John Sowell of the Idaho Statesman reports that five people have reported getting sick from Salmonella poisoning since late February after eating at a Boise restaurant, according to the Central District Health Department.
The agency did not publicly name the eatery Monday, but the owner of Pho Tam on North Orchard Street confirmed to the Idaho Statesman that her Vietnamese restaurant is the one in question.
“I don’t know what happened,” owner Long Doan said. “We try to be careful.”
The most recent sickness took place in mid-March, but wasn’t reported to health officials until Thursday, Health Department spokeswoman Christine Myron said.
Health inspectors last week tested food at the restaurant and did not find any traces of Salmonella or other harmful bacteria, Myron said.
“The cultures that they grew did not come back with any Salmonella, so they’ve not determined a definite source for the Salmonella,” Myron said. “We don’t know exactly how it may have gotten into the food at this point.”
The outbreak does not appear to be tied to Salmonella cases in other parts of the United States, she said.
“We’re not associating this local outbreak with a national outbreak. We really think it’s isolated to our area,” Myron said.
The Health Department allowed the restaurant to keep operating, but Pho Tam voluntarily closed for two days so workers could do a thorough cleaning of the restaurant, Myron said.
Health inspectors are scheduled to visit the restaurant again Tuesday — a day that the restaurant is normally closed — to ensure that employees understand safe food handling techniques. The department will also conduct a full health inspection of the restaurant, possibly also this week.
Myron said those sickened included adults and children. Seattle attorney Bill Marler, whose practice focuses on food safety cases, said he spoke with a Boise man who said his 6-year-old son became sick after eating at Pho Tam and was ill for three weeks.
Every year, Salmonella causes 1 million illnesses, 19,000 hospitalizations and 380 deaths, according to the Centers for Disease Control and Prevention. Most people are infected by eating foods contaminated by feces.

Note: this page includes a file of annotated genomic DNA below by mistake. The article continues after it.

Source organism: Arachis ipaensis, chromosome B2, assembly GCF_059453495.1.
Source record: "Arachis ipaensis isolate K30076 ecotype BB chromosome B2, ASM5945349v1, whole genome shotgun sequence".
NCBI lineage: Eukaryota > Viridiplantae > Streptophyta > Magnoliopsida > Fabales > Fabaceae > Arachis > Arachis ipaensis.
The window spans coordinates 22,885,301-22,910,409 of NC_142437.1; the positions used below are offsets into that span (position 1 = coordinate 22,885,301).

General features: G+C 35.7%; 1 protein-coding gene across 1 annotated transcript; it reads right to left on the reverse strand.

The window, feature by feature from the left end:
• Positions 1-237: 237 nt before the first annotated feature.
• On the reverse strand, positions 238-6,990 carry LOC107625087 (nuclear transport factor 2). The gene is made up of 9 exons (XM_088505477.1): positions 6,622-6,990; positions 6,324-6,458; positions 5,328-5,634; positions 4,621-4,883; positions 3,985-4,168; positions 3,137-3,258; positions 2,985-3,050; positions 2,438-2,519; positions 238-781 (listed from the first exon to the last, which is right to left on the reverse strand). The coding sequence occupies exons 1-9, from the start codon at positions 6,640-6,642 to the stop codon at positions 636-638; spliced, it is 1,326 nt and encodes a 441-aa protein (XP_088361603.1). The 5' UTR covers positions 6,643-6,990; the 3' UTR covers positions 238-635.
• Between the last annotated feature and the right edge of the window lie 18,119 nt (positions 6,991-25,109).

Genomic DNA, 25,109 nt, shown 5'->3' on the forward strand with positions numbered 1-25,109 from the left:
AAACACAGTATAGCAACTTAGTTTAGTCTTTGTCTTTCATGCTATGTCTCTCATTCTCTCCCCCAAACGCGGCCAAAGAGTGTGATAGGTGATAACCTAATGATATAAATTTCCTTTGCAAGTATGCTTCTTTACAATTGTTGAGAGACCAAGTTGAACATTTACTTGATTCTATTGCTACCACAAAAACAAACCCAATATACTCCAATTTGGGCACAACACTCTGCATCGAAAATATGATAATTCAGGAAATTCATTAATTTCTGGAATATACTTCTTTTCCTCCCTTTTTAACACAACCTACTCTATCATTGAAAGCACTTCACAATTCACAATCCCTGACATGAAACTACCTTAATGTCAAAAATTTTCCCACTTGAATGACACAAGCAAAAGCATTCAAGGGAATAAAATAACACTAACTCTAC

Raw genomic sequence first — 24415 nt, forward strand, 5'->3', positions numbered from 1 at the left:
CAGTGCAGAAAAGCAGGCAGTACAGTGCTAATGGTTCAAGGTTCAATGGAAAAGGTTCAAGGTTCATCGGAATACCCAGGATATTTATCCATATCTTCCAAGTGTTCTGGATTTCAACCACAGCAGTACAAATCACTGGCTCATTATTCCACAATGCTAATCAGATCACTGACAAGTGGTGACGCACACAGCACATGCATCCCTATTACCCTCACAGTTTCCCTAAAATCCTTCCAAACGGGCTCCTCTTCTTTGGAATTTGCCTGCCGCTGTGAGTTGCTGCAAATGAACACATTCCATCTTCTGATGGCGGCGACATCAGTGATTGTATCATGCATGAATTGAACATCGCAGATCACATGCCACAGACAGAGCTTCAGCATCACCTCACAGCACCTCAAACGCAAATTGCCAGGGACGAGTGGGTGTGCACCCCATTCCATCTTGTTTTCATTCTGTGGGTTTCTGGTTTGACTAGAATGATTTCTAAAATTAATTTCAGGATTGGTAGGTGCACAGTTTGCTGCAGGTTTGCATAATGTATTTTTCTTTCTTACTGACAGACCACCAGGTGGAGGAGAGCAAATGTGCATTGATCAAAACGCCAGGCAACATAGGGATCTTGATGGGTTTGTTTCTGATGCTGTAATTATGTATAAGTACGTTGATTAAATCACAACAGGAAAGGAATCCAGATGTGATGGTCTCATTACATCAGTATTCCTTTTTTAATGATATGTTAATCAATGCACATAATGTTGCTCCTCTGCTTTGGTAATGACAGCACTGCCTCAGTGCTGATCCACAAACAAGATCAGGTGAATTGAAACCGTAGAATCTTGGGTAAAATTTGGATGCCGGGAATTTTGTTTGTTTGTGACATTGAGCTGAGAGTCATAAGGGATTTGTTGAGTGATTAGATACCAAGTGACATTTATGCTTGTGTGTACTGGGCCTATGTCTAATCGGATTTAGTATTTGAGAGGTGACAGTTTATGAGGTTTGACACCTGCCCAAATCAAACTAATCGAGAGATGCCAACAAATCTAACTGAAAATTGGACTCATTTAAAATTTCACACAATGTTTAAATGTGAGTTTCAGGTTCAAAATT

Salmonella bacteria is found in the intestines of people, animals and birds, according to the Mayo Clinic. The most common sources are raw poultry, meat, seafood and eggs.
Generally, people infected with Salmonella become sick within 12 to 72 hours of exposure, the CDC said. Common symptoms are diarrhea, abdominal cramps and fever. The illness usually lasts between four and seven days and most people recover without treatment.
Young children and the elderly, along with people with a compromised immune system, are more likely to become severely ill from Salmonella than otherwise healthy adults.
In some cases, diarrhea may become so severe that the patient needs to be hospitalized, the CDC said. In those instances, the infection may spread from the intestines to the blood stream and other areas. In those cases, antibiotics are needed to prevent the illness from getting worse.
The strain that sickened Pho Tam’s customers, Salmonella Schwarzengrund, is relatively rare. According to the Food Safety Program at Cornell University, four outbreaks have been reported in the United States since 1996.
Sixty-seven cases tied to handling live poultry were reported in 2007 in Massachusetts and New Jersey. That same year, 79 cases caused by people handling contaminated dry dog food were reported across the country.
The 1996 incident caused 11 people to get sick at two nursing homes and a hospital in Oregon.
Marler Clark, The Food Safety Law Firm, is the nation’s leading law firm representing victims of Salmonella outbreaks. The Salmonella lawyers of Marler Clark have represented thousands of victims of Salmonella and other foodborne illness outbreaks and have recovered over $600 million for clients. Marler Clark is the only law firm in the nation with a practice focused exclusively on foodborne illness litigation. Our Salmonella lawyers have litigated Salmonella cases stemming from outbreaks traced to a variety of foods, such as cantaloupe, tomatoes, ground turkey, salami, sprouts, cereal, peanut butter, and food served in restaurants. The law firm has brought Salmonella lawsuits against such companies as Cargill, ConAgra, Peanut Corporation of America, Sheetz, Taco Bell, Subway and Wal-Mart.